How does Statistics Roll up work ?
As eHealth collects and stores data, the size of the database increases. To minimize the amount of disk space that the database uses, eHealth summarizes the data by rolling it up into hourly, daily, and weekly samples for a specified number of days or weeks. By default eHealth keeps "As Polled" data for 2 days, "1 Hour Samples" for 6 weeks, and "1 Day Samples" for 70 weeks. These default values may be modified via the Console --> Scheduled Jobs --> Statistics Rollup --> Modify. When data ages beyond the last sample, eHealth removes it from the database.
The statistics rollup occurs at 8:00 P.M. by default. When the rollup occurs, eHealth retains the previous two days of as-polled data in addition to the current day. You can change the time of day to roll up the database, the number of days to retain as-polled data, and the number of days or weeks to retain data summarized hourly and daily. The statistics rollup schedule logs information about the job in the Statistics_rollups.<jobId>.log file located in the $NH_HOME/log directory of your eHealth installation.
nh_stats0 = hourly data, 24 tables per day containing 1 row per element every 5 minutes.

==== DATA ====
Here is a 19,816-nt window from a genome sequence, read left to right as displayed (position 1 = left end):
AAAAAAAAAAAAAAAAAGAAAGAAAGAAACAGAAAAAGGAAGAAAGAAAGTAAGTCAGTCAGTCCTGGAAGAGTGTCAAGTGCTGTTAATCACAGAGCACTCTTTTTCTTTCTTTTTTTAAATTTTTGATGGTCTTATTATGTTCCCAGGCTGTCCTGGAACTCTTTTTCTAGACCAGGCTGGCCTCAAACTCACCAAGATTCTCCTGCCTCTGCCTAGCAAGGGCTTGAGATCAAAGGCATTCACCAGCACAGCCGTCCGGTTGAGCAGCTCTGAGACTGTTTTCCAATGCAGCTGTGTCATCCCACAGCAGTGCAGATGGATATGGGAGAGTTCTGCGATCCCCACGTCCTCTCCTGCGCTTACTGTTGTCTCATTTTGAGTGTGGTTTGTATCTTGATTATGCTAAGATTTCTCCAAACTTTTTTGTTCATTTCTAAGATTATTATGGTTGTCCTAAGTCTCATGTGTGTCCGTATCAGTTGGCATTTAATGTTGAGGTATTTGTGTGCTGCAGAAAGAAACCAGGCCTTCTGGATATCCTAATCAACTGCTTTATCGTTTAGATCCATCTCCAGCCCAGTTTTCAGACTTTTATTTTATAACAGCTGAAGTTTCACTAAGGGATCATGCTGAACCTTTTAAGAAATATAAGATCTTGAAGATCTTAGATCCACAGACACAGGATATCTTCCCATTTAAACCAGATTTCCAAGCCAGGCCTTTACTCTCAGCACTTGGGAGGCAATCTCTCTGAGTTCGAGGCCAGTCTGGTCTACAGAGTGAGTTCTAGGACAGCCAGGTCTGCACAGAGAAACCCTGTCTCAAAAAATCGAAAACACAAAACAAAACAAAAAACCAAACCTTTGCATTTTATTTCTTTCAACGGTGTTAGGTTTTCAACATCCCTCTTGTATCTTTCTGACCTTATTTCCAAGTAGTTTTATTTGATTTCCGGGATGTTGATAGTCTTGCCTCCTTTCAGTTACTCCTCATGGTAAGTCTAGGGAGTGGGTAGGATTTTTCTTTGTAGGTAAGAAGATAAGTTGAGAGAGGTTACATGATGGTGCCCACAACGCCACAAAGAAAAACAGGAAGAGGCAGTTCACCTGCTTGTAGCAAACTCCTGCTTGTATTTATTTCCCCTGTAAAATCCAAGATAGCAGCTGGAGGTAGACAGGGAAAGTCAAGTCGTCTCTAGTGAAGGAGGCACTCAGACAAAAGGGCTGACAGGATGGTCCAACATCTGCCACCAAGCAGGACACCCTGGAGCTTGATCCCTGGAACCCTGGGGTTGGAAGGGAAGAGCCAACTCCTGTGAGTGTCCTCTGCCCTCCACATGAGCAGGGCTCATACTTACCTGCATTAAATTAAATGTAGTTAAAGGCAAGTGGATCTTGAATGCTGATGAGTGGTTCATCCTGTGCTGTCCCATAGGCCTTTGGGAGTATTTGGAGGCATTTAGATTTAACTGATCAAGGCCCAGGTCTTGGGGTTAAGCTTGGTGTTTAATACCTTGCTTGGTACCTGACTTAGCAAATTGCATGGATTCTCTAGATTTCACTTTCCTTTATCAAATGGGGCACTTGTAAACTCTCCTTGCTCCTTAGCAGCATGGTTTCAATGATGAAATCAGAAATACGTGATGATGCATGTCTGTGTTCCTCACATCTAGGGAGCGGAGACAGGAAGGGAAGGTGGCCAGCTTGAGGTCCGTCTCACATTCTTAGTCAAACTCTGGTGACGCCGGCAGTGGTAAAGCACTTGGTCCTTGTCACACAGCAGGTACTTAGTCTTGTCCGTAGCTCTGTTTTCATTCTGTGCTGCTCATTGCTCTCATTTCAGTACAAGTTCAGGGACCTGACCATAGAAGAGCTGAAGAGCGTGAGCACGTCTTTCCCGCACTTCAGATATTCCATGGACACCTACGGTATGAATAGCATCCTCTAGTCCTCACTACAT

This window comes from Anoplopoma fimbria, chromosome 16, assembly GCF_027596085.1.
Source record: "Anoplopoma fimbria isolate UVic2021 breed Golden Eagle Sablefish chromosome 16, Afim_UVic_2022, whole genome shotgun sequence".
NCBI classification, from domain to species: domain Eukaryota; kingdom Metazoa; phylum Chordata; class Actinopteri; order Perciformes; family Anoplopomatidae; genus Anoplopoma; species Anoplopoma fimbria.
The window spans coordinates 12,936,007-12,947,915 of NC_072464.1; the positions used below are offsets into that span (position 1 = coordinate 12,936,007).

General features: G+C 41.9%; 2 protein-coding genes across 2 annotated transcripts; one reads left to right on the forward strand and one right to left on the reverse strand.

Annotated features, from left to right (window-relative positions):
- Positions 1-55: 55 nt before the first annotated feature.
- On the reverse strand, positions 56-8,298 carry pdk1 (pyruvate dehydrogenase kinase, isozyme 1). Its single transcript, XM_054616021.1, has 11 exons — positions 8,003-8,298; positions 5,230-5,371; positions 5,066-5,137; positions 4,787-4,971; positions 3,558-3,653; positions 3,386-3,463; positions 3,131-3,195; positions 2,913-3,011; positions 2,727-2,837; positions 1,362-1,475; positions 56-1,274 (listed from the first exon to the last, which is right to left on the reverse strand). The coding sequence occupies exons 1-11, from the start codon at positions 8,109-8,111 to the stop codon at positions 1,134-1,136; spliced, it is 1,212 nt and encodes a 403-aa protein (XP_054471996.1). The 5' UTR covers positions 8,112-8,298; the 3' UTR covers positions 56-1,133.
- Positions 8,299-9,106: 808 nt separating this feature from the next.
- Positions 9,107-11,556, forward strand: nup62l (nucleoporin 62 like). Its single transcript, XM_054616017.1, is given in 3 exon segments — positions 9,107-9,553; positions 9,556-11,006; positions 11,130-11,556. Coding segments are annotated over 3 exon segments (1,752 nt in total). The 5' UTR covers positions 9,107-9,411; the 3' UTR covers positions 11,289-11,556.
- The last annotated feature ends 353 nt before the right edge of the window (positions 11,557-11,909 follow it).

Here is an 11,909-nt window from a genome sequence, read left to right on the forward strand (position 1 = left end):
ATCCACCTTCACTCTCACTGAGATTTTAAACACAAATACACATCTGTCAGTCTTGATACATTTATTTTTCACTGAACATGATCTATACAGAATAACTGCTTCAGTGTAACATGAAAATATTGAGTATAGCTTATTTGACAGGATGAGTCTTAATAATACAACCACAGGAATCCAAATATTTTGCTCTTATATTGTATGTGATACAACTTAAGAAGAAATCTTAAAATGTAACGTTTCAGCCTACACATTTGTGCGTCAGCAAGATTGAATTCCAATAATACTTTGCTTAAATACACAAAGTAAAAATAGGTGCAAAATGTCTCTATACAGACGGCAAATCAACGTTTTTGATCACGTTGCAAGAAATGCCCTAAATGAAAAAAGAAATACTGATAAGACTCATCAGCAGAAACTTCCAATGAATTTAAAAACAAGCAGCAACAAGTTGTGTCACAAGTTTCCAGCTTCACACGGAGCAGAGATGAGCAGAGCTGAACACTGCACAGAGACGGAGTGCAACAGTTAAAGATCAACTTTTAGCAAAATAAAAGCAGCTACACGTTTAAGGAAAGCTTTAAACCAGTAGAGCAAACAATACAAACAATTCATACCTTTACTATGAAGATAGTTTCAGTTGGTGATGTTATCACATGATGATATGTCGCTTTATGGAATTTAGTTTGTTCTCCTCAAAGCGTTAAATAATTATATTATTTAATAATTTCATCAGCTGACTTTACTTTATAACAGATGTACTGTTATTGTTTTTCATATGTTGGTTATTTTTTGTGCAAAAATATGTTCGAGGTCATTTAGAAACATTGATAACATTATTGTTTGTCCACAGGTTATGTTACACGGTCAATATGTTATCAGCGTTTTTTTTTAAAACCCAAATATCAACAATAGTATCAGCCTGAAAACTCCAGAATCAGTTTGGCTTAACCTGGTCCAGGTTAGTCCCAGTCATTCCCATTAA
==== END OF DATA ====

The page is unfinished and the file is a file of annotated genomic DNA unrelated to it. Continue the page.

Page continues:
nh_stats1 = daily data, the contents of 24 stats0 tables is averaged into one stats1 table, one row per element for each nh_stats0 table (hourly).
nh_stats2 = weekly data, the contents of 7 stats1 tables averaged into one stats2 table, one row per element for each nh_stats1 table (daily).
For every element, find all rows whose sample times fall between the beginning and end of the hour.
Add the rows together by summing each column. Note that even gauge columns are summed together. This is acceptable because when the poller puts the data into the database, it multiplied it by deltaTime. When reports read the row, they divide gauges by deltaTime.
Do same as hourly, but look for data at the beginning of the day and end of the day. The only artificiality of rollups is that the data is smoothed. If you see 20 minutes of polls at 80% utilization and the remaining 40 minutes at 20%, the rolled up hourly average is 24% utilization. Here is where you could potentially see "lost data". If you are reporting on data that has been rolled daily samples and then have requested the report for 9-5, we can no longer tell what data was for those hours. All we have is one single datapoint, a daily average, so we prorate the data (take 1/3 of the daily average for an 8 hour window)..